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Department of Religious Studies asks if CWRU is too secular

The+Amasa+Stone+Chapel%2C+which+was+built+by+the+Flora+Stone+Mather+College+for+Women%2C+is+one+of+the+many+religious+buildings+on+campus.
The Amasa Stone Chapel, which was built by the Flora Stone Mather College for Women, is one of the many religious buildings on campus.

The Amasa Stone Chapel, which was built by the Flora Stone Mather College for Women, is one of the many religious buildings on campus.

Andrew Hodowanec/Observer

Andrew Hodowanec/Observer

The Amasa Stone Chapel, which was built by the Flora Stone Mather College for Women, is one of the many religious buildings on campus.

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The Department of Religious Studies held a thought-provoking forum about secularism and its place on campus on Feb. 24, 2015. Secularism, in the context of Case Western Reserve University’s campus, is the institution’s separation from any religion.

Professors Joy Bostic, William Deal, Jonathan Tan, Timothy Beal, Deepak Sarma, Peter Haas and Justine Howe held an open discussion about how students feel about the extent of our school’s secularism. Is CWRU too secular? If so, what can we do about it? If CWRU is secular, what about the traces of the Christian religion on our campus, the scripture passages engraved on our school buildings?

Timothy Beal, professor of Biblical Studies, commented on the campus’ history and its ties with Christianity.

“This school, like other private institutions in the United States, is sort of haunted by its religious background,” he said. CWRU merged with the Mather College for Women and Adelbert College for Men, both religious schools with their own chapels. Taking into account the university’s religious background, does that change the way we look at CWRU?

In connection to Beal’s comment, Deepak Sharma, professor of South Asian religions, voiced his thoughts over whether CWRU is secular at all. The weekend, for example, is a Christian tradition.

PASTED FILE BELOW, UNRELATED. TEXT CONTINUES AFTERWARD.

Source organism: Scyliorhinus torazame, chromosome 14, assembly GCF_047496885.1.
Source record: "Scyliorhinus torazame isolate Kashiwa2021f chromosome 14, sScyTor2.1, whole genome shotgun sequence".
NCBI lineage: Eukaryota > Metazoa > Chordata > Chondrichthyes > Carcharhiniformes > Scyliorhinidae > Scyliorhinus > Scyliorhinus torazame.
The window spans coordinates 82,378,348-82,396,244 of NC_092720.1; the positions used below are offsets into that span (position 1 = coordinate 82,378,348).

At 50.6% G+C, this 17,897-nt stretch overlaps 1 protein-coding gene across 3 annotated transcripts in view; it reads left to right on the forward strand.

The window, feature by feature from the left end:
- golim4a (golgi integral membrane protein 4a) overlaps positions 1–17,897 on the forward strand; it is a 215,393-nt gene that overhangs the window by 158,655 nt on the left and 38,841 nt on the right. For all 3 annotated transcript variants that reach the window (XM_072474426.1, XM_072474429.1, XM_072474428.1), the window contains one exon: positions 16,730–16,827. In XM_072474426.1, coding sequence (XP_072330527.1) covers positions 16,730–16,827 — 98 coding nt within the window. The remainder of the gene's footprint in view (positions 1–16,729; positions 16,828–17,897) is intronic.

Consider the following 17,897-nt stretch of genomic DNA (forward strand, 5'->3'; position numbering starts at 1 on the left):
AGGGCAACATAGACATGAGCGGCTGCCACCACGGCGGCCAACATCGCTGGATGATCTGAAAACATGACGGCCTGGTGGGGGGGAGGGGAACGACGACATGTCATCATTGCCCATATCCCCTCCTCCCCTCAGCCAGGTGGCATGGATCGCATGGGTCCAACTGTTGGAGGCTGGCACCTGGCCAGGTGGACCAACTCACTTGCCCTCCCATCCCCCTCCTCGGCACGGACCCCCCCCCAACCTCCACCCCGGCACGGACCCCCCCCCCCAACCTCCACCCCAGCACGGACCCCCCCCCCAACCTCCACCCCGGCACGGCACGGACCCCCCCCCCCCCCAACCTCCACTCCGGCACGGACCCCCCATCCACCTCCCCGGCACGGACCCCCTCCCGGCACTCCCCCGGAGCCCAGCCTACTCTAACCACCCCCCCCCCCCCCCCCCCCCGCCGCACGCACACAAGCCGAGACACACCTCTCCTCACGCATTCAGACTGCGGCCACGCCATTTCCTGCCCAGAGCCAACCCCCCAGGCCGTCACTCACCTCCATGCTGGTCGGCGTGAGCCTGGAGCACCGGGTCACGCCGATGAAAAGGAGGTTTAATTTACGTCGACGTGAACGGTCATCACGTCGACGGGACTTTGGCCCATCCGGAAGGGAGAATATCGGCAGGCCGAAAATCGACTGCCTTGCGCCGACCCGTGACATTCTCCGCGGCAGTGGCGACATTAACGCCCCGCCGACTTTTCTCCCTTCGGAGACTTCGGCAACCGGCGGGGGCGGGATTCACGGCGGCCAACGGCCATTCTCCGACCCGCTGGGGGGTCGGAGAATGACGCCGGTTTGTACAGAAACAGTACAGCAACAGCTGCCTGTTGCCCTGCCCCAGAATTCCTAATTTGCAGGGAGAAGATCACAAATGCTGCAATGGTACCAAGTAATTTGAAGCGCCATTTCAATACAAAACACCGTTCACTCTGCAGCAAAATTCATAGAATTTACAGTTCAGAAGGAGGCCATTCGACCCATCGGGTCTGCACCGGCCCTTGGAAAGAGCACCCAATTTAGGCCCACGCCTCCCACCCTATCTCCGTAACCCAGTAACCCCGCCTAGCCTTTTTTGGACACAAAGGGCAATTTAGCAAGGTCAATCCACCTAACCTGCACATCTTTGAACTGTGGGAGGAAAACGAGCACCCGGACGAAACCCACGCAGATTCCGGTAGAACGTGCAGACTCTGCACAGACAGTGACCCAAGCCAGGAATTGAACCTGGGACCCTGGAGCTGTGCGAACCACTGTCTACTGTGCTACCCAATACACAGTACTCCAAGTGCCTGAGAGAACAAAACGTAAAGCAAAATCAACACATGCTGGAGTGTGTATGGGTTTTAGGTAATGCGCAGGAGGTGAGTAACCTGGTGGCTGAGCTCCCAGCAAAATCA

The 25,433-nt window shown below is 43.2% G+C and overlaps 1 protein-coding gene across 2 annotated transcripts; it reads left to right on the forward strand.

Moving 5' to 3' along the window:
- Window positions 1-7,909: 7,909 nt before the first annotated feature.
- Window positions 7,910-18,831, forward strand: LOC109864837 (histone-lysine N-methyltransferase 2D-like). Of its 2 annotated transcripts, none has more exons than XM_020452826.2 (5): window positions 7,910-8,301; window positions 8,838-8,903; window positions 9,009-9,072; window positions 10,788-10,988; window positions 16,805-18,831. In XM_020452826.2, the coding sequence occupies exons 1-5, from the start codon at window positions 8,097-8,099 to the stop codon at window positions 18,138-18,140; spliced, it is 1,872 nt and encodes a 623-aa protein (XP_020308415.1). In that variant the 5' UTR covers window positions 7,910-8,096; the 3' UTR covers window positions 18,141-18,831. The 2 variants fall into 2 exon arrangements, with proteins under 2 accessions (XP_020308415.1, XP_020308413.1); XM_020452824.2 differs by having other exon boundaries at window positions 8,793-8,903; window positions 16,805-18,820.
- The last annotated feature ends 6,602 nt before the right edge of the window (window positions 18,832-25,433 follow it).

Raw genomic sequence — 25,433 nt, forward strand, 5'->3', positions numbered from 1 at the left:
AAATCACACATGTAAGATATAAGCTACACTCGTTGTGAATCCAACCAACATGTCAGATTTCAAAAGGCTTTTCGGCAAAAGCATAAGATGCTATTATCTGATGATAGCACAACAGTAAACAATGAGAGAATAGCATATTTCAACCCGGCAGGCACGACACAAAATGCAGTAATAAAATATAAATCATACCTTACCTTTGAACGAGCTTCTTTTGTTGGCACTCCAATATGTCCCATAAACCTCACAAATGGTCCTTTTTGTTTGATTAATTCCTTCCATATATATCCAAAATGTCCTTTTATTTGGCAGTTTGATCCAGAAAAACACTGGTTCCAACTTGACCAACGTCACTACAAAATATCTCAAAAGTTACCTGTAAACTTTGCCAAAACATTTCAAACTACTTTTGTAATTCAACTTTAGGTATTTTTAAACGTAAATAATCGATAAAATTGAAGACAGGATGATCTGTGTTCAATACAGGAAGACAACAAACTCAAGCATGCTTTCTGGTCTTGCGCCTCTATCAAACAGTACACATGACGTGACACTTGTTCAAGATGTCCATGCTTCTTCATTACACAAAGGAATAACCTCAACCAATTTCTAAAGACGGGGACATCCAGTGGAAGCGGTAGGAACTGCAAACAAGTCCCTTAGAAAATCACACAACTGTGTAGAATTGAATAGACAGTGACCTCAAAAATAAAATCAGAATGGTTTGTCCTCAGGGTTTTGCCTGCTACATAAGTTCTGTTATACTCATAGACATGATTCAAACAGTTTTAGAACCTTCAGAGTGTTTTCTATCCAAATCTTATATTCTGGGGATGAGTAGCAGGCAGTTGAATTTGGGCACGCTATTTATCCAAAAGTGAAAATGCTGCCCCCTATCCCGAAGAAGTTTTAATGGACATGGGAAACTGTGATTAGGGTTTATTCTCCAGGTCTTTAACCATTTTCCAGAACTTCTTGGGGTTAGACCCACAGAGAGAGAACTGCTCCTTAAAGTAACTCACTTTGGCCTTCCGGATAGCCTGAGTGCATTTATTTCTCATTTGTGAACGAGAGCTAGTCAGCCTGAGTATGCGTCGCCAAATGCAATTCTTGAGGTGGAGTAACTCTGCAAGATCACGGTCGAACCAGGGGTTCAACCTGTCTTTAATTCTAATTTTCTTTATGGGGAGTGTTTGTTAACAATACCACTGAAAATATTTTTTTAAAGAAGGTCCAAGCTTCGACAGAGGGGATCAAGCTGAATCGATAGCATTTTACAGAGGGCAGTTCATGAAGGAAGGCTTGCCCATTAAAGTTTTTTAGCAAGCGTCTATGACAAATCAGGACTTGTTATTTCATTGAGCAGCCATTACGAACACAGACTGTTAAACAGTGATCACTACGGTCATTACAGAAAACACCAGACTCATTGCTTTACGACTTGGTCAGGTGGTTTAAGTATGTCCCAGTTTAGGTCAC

“What would Case look like if we took out the Christian privileging in terms of the calendar?” he said. “When would we be teaching? When would we get time off? What would this world look like?”

The professors and students discussed both sides of the argument, now having considered the historical background of the university.

“Should the university take more of a role,” asked Justine Howe, professor of Islamic Studies. “Or should it step back?”

One student brought up the role of chaplains, members of a religious institution, that could be present on campus to represent every religion and guide students. What if, they all asked, there was one religion that dominated? What about the religions that are in the minority? How would all students be represented?

Jonathan Tan, professor of Catholic studies, sparked a discussion on having all students, of all majors, learn about all religions. He brought up the point that historically, religion always had a place in knowledge.

“Theology is the queen of science and pursuit of knowledge,” he said.

The discussion is still ongoing, and the forum left an open-ended question: If CWRU is a platform for bettering ourselves, should it be responsible for our religious practices as well?

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Department of Religious Studies asks if CWRU is too secular